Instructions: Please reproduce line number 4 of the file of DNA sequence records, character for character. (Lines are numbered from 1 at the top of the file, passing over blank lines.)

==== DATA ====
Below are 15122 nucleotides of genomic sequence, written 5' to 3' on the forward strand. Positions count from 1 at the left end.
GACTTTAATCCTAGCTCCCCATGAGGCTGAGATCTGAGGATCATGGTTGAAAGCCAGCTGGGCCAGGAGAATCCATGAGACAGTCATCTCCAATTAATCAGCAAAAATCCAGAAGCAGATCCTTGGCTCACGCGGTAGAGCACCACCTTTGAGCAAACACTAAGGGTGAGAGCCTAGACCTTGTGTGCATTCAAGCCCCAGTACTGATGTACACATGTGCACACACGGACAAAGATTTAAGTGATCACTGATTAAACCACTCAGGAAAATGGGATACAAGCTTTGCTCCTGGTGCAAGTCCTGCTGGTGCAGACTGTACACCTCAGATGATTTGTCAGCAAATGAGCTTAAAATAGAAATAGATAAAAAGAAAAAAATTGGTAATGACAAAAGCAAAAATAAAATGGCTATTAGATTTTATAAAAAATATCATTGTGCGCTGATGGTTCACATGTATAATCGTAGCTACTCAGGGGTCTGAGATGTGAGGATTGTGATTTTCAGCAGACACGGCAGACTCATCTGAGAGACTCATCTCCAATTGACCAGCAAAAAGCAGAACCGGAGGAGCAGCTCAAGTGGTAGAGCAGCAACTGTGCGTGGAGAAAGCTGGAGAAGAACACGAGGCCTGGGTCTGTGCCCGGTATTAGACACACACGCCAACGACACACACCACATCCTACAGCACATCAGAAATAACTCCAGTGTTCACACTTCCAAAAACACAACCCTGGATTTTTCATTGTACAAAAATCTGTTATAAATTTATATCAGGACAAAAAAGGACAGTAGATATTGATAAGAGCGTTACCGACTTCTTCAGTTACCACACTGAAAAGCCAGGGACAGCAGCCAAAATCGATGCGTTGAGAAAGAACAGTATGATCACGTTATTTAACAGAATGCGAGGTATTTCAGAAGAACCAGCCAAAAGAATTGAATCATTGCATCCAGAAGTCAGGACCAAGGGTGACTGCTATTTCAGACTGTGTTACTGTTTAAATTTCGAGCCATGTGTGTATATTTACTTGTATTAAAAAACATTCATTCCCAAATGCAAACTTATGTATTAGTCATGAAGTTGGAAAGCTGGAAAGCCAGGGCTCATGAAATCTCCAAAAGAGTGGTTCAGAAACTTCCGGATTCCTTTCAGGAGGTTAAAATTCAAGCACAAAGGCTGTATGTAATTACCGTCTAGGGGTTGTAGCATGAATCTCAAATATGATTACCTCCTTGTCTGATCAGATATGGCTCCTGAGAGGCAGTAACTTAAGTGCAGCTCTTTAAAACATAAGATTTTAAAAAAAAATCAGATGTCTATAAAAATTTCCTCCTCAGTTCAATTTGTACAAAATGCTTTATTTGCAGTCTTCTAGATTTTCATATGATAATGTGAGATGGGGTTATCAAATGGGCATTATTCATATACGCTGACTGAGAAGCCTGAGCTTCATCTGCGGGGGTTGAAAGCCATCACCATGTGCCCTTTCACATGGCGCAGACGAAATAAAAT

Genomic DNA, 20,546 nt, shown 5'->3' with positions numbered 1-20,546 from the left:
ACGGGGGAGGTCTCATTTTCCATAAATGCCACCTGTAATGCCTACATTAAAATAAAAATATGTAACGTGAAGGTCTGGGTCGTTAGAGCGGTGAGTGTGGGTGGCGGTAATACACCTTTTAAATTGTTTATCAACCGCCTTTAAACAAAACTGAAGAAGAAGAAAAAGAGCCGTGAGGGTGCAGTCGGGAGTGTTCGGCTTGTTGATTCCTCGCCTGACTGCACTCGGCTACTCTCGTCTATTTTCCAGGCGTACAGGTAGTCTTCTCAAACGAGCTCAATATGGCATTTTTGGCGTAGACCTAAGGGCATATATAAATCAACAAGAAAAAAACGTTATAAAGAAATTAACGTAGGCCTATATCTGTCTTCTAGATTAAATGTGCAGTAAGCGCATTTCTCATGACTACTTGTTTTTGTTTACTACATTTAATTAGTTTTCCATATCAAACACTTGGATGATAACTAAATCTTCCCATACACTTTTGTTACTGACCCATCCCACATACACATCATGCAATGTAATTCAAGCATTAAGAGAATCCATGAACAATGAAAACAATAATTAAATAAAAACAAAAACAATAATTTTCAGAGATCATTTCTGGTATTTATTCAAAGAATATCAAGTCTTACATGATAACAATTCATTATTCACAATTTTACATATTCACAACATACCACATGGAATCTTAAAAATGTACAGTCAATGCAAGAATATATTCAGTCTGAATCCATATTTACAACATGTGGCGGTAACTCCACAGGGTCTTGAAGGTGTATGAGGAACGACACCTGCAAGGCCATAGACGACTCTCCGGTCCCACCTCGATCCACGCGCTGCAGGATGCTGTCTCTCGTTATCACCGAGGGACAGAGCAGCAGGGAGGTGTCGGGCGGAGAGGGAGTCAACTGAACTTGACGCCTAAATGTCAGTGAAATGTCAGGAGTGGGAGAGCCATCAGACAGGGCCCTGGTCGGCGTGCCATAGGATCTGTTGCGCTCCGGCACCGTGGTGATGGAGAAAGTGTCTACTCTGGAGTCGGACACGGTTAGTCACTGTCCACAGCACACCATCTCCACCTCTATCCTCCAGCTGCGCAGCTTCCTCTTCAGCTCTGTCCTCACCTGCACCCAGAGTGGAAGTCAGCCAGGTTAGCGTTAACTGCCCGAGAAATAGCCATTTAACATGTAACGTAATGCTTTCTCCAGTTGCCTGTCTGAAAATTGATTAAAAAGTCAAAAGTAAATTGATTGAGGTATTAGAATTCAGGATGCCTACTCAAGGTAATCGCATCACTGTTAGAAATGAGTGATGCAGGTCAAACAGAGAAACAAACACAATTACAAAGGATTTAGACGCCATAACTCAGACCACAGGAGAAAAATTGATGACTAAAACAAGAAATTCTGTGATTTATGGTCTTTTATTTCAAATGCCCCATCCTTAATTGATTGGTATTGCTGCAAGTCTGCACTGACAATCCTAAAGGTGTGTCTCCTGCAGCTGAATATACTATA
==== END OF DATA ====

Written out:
ACGGGGGAGGTCTCATTTTCCATAAATGCCACCTGTAATGCCTACATTAAAATAAAAATATGTAACGTGAAGGTCTGGGTCGTTAGAGCGGTGAGTGTGGGTGGCGGTAATACACCTTTTAAATTGTTTATCAACCGCCTTTAAACAAAACTGAAGAAGAAGAAAAAGAGCCGTGAGGGTGCAGTCGGGAGTGTTCGGCTTGTTGATTCCTCGCCTGACTGCACTCGGCTACTCTCGTCTATTTTCCAGGCGTACAGGTAGTCTTCTCAAACGAGCTCAATATGGCATTTTTGGCGTAGACCTAAGGGCATATATAAATCAACAAGAAAAAAACGTTATAAAGAAATTAACGTAGGCCTATATCTGTCTTCTAGATTAAATGTGCAGTAAGCGCATTTCTCATGACTACTTGTTTTTGTTTACTACATTTAATTAGTTTTCCATATCAAACACTTGGATGATAACTAAATCTTCCCATACACTTTTGTTACTGACCCATCCCACATACACATCATGCAATGTAATTCAAGCATTAAGAGAATCCATGAACAATGAAAACAATAATTAAATAAAAACAAAAACAATAATTTTCAGAGATCATTTCTGGTATTTATTCAAAGAATATCAAGTCTTACATGATAACAATTCATTATTCACAATTTTACATATTCACAACATACCACATGGAATCTTAAAAATGTACAGTCAATGCAAGAATATATTCAGTCTGAATCCATATTTACAACATGTGGCGGTAACTCCACAGGGTCTTGAAGGTGTATGAGGAACGACACCTGCAAGGCCATAGACGACTCTCCGGTCCCACCTCGATCCACGCGCTGCAGGATGCTGTCTCTCGTTATCACCGAGGGACAGAGCAGCAGGGAGGTGTCGGGCGGAGAGGGAGTCAACTGAACTTGACGCCTAAATGTCAGTGAAATGTCAGGAGTGGGAGAGCCATCAGACAGGGCCCTGGTCGGCGTGCCATAGGATCTGTTGCGCTCCGGCACCGTGGTGATGGAGAAAGTGTCTACTCTGGAGTCGGACACGGTTAGTCACTGTCCACAGCACACCATCTCCACCTCTATCCTCCAGCTGCGCAGCTTCCTCTTCAGCTCTGTCCTCACCTGCACCCAGAGTGGAAGTCAGCCAGGTTAGCGTTAACTGCCCGAGAAATAGCCATTTAACATGTAACGTAATGCTTTCTCCAGTTGCCTGTCTGAAAATTGATTAAAAAGTCAAAAGTAAATTGATTGAGGTATTAGAATTCAGGATGCCTACTCAAGGTAATCGCATCACTGTTAGAAATGAGTGATGCAGGTCAAACAGAGAAACAAACACAATTACAAAGGATTTAGACGCCATAACTCAGACCACAGGAGAAAAATTGATGACTAAAACAAGAAATTCTGTGATTTATGGTCTTTTATTTCAAATGCCCCATCCTTAATTGATTGGTATTGCTGCAAGTCTGCACTGACAATCCTAAAGGTGTGTCTCCTGCAGCTGAATATACTATA